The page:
Is it any wonder that cloud and other IT-as-a-service solutions have become so popular?
Compared to traditional on-premises infrastructure, consumption-based IT services are quicker and easier to deploy. They can be more flexible and scalable. Upgrades are automatic. Costs are more predictable and manageable.
But what are the traps? What do businesses need to consider when moving to as-a-service solutions? We asked three IT experts who attended this year’s Optus Vision conference.
Budgeting, security and staffing have been identified as three key challenges for those seeking to migrate to IT-as-a-service solutions.
Overcoming security and other challenges
In particular, with data moving off-site, organisations need to take a new approach to security – taking a holistic, multi-layered approach rather than relying only on perimeter protection.
Mike Reddie, Manager in Enterprise Collaboration at Optus Business said, stakeholders had concerns about “the economics of how to pay for these solutions” and “the types of teams” they need to staff them. The latter can lead to another challenge: getting internal buy-in, particularly from traditional IT teams whose jobs have been to manage on-premises infrastructure.
However, Reddie said that the barriers to IT-as-a-service were being lowered and attitudes were becoming “warmer” as concerns such as security were being addressed.
As Enzo Cocotti, Director at Optus Business, said: “I think IT has such a big role to play. The conversation is very different now when you move to as-a-service.”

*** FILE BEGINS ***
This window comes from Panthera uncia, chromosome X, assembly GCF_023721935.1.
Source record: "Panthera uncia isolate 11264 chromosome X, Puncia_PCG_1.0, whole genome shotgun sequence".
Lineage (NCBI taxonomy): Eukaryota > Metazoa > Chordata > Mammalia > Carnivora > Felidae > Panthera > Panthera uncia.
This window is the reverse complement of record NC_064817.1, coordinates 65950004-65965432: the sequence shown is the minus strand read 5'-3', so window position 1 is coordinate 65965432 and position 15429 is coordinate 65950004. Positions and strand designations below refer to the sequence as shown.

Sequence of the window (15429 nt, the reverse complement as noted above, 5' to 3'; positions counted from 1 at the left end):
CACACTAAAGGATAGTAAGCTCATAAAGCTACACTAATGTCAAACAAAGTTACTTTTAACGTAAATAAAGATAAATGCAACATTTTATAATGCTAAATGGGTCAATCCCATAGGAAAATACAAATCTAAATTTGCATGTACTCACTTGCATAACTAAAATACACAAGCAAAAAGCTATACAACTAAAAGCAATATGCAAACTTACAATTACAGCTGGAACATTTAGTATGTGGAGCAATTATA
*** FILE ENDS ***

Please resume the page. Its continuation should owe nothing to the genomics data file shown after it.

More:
IT-as-a-service makes financial sense
Organisations are now embracing the IT-as-a-service financial model. “Gone are the days of massive capital investment … Now everybody is after software-as-a-service because it makes financial sense,” said John Camp, Australia and New Zealand Contact Centre Leader at Avaya.
IT-as-a-service can also address the problems of technology integration and legacy systems – the two key challenges for delivering a consistent customer experience across service channels, according to the Optus Future of Business Report 2014.
“As businesses have grown organically or through takeover, they’ve got different products, different applications, different platforms – and the move to as-a-service seems like a natural progression for them,” said Camp.
View the video
Watch the John Camp, Mike Reddie and Enzo Cocotti interviews at Optus Vision